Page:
Last week, we discussed some of the effects President Trump’s steel tariffs are likely to have on American businesses — almost all negative. This week, we’ll take a look at the responses from American business leaders to what may be a devastating blow to their bottom lines, and consequently, their employees’ livelihoods.
Reaction from the American Business Community
The response from American businesses has been swift, strong and condemnatory in tone. From the construction and auto industries to the U.S. Chamber of Commerce, almost all are in agreement that these new steel and aluminum tariffs will ultimately be a tax on Americans:
- “These tariffs will translate into higher costs for consumers and U.S. businesses that use these products, including home builders,” Randy Noel, chairman of the National Association of Home Builders, said in a statement. “Given that home builders are already grappling with 20 percent tariffs on Canadian softwood lumber and that the price of lumber and other key building materials are near record highs, this announcement by the president could not have come at a worse time. Tariffs hurt consumers and harm housing affordability.”
- “The Administration’s announcement of new tariffs on steel and aluminum imports threatens to drastically increase the prices of many building materials specified by architects,” Carl Elefante, president of the American Institute of Architects, said in a statement. “As creative problem solvers, architects rely on a variety of these materials to achieve functional and performance goals for their clients. Inflating the cost of materials will limit the range of options they can use while adhering to budgetary constraints for a building.”
- “These proposed tariffs on steel and aluminum imports couldn’t come at a worse time,” Cody Lusk, president of the American International Automobile Dealers Association, said in a statement. “Auto sales have flattened in recent months, and manufacturers are not prepared to absorb a sharp increase in the cost to build cars and trucks in America. The burden of these tariffs, as always, will be passed on to the American consumer.”
- “The actions taken today are inconsistent with the administration’s goal of continuing the energy renaissance and building world-class infrastructure,” said Jack Gerard, the CEO of the American Petroleum Institute, a trade association for the industry.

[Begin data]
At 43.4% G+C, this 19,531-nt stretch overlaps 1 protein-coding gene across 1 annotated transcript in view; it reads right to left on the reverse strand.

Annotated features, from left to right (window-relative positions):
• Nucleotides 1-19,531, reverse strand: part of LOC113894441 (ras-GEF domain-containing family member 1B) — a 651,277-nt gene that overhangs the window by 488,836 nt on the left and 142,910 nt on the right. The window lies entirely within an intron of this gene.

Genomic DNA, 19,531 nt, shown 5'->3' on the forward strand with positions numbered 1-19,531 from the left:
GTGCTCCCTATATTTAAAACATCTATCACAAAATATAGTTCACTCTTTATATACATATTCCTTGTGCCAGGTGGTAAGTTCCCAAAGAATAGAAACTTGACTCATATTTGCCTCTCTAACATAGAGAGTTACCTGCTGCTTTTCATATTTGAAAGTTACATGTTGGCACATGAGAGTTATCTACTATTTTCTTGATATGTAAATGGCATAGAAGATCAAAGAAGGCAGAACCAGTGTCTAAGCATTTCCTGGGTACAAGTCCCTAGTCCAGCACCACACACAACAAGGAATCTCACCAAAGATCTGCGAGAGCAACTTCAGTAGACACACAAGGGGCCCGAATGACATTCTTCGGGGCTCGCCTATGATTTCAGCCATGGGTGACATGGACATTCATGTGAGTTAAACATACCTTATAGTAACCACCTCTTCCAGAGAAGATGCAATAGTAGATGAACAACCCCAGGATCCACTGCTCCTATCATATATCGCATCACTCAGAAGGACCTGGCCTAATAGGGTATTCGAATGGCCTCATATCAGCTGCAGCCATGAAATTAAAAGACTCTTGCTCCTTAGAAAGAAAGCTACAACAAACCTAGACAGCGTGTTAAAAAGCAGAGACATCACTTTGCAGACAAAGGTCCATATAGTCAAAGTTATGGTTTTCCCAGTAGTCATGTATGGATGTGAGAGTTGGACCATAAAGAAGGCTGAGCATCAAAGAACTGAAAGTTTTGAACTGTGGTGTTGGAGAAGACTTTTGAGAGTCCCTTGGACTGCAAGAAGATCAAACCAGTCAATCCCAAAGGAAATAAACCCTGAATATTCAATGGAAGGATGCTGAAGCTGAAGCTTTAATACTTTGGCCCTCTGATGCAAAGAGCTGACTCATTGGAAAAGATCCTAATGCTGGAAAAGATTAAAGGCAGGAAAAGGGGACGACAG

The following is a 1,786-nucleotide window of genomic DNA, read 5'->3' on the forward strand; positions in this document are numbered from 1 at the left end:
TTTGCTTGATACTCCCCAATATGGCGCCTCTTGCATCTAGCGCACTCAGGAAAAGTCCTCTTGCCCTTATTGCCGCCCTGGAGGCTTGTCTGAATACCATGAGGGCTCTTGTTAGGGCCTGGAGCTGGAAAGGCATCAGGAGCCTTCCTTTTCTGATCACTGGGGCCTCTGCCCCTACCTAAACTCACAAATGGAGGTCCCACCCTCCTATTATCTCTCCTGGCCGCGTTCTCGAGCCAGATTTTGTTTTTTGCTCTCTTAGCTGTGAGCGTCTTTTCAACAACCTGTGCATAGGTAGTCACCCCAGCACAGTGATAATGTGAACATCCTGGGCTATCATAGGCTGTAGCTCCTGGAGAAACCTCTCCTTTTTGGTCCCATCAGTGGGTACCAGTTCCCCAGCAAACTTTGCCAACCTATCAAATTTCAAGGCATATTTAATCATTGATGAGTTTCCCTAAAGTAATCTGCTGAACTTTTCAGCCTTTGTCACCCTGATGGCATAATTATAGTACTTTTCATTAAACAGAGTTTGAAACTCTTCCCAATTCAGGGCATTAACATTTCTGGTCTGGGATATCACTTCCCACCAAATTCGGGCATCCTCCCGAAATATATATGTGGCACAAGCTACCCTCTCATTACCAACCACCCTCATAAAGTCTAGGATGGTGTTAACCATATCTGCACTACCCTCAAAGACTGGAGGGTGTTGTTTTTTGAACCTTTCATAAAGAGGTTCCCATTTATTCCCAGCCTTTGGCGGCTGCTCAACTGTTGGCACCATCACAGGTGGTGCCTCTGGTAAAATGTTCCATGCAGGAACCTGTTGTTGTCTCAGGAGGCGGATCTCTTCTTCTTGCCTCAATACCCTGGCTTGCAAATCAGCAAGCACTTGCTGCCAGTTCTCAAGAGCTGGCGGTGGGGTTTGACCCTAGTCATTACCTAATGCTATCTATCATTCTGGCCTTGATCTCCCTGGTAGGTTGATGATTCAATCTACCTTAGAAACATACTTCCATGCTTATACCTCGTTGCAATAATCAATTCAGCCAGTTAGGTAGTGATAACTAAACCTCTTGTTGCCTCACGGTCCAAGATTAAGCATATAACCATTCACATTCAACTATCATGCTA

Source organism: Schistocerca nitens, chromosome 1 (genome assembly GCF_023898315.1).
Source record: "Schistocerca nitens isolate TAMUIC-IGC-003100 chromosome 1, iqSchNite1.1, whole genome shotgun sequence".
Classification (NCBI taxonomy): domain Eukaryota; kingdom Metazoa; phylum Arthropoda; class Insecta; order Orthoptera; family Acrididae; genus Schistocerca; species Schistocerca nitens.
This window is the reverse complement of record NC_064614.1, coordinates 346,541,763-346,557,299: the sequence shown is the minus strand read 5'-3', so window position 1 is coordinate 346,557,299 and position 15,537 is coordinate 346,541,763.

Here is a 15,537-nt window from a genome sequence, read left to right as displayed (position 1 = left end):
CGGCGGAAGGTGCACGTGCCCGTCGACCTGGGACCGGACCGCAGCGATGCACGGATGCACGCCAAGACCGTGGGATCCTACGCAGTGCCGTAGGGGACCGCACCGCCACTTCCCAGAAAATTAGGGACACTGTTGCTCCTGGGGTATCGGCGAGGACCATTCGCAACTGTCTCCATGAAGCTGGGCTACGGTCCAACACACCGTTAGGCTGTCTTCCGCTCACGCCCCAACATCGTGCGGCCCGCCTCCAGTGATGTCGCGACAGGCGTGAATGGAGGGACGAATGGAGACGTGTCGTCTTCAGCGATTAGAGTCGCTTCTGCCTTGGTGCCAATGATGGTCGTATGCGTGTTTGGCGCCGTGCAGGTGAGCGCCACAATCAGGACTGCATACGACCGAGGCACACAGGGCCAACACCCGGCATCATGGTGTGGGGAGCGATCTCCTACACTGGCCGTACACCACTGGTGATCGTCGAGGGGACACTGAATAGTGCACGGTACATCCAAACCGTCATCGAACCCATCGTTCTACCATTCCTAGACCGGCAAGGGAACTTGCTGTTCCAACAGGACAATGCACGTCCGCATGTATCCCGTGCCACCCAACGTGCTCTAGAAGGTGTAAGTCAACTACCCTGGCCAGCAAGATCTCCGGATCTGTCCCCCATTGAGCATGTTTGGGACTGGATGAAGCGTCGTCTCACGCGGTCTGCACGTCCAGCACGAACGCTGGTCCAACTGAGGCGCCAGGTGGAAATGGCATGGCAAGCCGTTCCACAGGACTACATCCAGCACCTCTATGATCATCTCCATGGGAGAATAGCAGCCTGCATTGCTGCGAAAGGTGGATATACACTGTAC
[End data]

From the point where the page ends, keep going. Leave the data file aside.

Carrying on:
- “About 2 million jobs depend on America’s beer industry. We urge the Department of Commerce and U.S. President Trump to consider the impact of trade restriction tariffs,” Felipe Dutra, Anheuser-Busch InBev’s chief financial officer, said on a call with analysts.
- “Make no mistake, this is a tax on American families,” Matthew Shay, president of the National Retail Federation, said in a statement. “When costs of raw materials like steel and aluminum are artificially driven up, all Americans ultimately foot the bill in the form of higher prices for everything from canned goods to electronics and automobiles.
- Thomas Donohue, CEO of the US Chamber of Commerce, said in a statement. “We urge the administration to take this risk seriously and specifically to refrain from imposing new worldwide tariffs on steel and aluminum. These new tariffs would directly harm American manufacturers, provoke widespread retaliation from our trading partners, and leave virtually untouched the true problem of Chinese steel and aluminum overcapacity.”
- “Business Roundtable strongly disagrees with today’s announcement because it will hurt the U.S. economy and American companies, workers and consumers by raising prices and resulting in foreign retaliation against U.S. exporters,” Joshua Bolten, president of the influential Business Roundtable, said in a statement.
What’s Next for American Companies Affected by the Steel and Aluminum Tariffs?
The Brookings Institute analyzed the proposed tariffs, and concluded that “they are unlikely to achieve their intended goals of pressuring trade partners suspected of creating market distortions from subsidies and dumping. “Instead,” they continued, “(the tariffs) are increasing uncertainty over the coherence of America’s trade strategy and antagonizing its trade partners. At a minimum, these tariffs will disrupt those firms, industries, regions, and states that rely on steel and aluminum imports, which at this point is still a relatively small segment of U.S. trade. However, if trade partners respond with their own retaliatory tariffs on a broader set of export industries, exposure to the latest Trump trade shock will spread.”
We at EVS Metal agree with the Brookings Institute’s statement. “President Trump’s steel and aluminum tariffs are going to drive up prices across the board for our company, and, from speaking with our customers, are likely to affect them just as negatively,” Says Joe Amico, EVS’ co-founder. “We believe the tariffs are bad for America’s relationships with trade partners, bad for American companies and, ultimately, may be devastating for the American worker.”